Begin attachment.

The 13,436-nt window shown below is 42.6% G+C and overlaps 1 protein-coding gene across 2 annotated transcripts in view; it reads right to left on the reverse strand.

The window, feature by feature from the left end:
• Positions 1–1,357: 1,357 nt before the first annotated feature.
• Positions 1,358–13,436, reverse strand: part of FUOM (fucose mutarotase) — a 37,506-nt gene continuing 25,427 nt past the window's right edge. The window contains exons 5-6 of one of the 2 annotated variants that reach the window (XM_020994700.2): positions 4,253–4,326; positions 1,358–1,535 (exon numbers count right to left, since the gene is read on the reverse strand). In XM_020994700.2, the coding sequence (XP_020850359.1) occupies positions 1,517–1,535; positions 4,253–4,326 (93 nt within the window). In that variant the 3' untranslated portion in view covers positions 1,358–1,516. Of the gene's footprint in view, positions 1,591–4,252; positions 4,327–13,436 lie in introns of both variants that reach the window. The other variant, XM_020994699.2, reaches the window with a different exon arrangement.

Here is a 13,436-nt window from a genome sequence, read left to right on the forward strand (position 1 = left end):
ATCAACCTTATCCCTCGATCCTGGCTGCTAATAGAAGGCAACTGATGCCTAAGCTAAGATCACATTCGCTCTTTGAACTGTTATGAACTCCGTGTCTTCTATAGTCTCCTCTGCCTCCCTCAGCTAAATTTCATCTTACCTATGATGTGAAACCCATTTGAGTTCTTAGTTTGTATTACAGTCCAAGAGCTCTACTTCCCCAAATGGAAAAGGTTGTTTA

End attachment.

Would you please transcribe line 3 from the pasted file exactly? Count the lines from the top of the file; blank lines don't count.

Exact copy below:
• Positions 1–1,357: 1,357 nt before the first annotated feature.